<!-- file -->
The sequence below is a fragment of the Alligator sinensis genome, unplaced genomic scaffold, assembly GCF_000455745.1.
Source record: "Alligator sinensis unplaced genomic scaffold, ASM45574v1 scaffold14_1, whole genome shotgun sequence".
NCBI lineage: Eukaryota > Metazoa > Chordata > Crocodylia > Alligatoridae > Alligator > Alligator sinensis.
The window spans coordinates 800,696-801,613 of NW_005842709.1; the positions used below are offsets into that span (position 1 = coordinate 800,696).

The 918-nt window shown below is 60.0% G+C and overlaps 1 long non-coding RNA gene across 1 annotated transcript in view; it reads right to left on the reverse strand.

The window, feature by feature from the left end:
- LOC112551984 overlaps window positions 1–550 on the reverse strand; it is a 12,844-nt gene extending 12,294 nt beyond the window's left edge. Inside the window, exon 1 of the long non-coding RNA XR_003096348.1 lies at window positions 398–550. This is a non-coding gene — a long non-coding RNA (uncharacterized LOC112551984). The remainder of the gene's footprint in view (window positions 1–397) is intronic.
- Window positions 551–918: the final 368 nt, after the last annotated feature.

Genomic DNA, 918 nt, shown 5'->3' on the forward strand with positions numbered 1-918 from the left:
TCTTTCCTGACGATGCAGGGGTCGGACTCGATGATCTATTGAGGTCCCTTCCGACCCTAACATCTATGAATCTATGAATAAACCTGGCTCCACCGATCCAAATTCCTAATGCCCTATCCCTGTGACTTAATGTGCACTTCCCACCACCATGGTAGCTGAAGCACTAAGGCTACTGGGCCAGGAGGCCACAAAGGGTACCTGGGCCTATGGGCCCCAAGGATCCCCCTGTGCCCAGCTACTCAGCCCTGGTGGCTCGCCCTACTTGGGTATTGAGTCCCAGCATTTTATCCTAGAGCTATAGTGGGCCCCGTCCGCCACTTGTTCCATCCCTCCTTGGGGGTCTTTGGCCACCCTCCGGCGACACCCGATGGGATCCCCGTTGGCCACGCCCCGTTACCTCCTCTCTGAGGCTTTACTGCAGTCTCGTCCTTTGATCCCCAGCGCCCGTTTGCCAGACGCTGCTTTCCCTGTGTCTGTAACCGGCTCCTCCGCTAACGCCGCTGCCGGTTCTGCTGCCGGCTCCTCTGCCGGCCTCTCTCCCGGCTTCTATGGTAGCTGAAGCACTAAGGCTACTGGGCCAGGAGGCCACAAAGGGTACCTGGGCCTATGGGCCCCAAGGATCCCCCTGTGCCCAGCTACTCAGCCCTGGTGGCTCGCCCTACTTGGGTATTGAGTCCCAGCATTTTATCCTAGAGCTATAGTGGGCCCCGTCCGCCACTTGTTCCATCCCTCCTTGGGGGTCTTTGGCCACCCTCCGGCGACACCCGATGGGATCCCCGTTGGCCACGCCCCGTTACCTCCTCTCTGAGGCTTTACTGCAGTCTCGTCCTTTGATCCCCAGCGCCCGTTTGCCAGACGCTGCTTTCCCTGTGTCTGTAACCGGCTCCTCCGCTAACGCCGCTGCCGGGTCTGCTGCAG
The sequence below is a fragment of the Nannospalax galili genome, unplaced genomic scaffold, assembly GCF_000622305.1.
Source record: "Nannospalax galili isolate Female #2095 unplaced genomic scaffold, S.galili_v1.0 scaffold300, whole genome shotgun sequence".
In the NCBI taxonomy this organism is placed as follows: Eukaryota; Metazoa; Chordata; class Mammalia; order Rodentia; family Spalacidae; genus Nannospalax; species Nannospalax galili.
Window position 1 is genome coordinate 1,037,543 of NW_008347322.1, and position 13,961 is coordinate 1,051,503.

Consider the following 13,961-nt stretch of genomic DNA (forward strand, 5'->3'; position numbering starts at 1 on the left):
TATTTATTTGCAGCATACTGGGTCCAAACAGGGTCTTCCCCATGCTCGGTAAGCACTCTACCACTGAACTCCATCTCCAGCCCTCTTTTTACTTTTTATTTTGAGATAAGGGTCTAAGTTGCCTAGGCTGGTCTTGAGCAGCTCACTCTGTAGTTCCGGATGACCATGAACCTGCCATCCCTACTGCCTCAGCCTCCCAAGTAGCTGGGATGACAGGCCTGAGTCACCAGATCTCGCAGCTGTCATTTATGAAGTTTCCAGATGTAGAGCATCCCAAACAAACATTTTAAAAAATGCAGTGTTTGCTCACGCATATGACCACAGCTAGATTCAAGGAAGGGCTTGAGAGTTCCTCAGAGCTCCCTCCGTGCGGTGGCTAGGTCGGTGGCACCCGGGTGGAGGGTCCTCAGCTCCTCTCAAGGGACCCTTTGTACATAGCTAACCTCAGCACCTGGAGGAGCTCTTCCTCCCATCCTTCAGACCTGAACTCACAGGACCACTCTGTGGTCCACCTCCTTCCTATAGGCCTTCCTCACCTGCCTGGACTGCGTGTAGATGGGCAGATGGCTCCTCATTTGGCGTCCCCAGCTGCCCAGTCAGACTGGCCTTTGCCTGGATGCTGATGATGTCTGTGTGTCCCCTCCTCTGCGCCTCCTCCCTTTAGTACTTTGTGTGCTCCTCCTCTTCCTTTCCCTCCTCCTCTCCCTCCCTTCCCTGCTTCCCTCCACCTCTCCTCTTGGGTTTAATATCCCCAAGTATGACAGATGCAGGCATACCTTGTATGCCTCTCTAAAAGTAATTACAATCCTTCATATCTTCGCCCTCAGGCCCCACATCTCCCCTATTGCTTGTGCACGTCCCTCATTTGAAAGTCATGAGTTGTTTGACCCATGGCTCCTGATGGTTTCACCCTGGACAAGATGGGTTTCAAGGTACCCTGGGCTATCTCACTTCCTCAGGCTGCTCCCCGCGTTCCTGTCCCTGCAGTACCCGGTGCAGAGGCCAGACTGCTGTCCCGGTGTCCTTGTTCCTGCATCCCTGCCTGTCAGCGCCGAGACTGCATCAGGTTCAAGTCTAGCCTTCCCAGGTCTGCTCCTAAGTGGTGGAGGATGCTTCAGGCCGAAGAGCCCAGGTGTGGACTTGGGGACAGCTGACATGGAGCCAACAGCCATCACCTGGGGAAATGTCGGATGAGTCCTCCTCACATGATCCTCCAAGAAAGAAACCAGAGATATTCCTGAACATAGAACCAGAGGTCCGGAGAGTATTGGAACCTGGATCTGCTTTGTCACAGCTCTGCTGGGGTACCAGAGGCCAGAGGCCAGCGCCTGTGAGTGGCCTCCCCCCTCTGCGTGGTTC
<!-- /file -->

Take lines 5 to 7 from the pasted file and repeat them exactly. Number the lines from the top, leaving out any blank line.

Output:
The 918-nt window shown below is 60.0% G+C and overlaps 1 long non-coding RNA gene across 1 annotated transcript in view; it reads right to left on the reverse strand.

The window, feature by feature from the left end:
- LOC112551984 overlaps window positions 1–550 on the reverse strand; it is a 12,844-nt gene extending 12,294 nt beyond the window's left edge. Inside the window, exon 1 of the long non-coding RNA XR_003096348.1 lies at window positions 398–550. This is a non-coding gene — a long non-coding RNA (uncharacterized LOC112551984). The remainder of the gene's footprint in view (window positions 1–397) is intronic.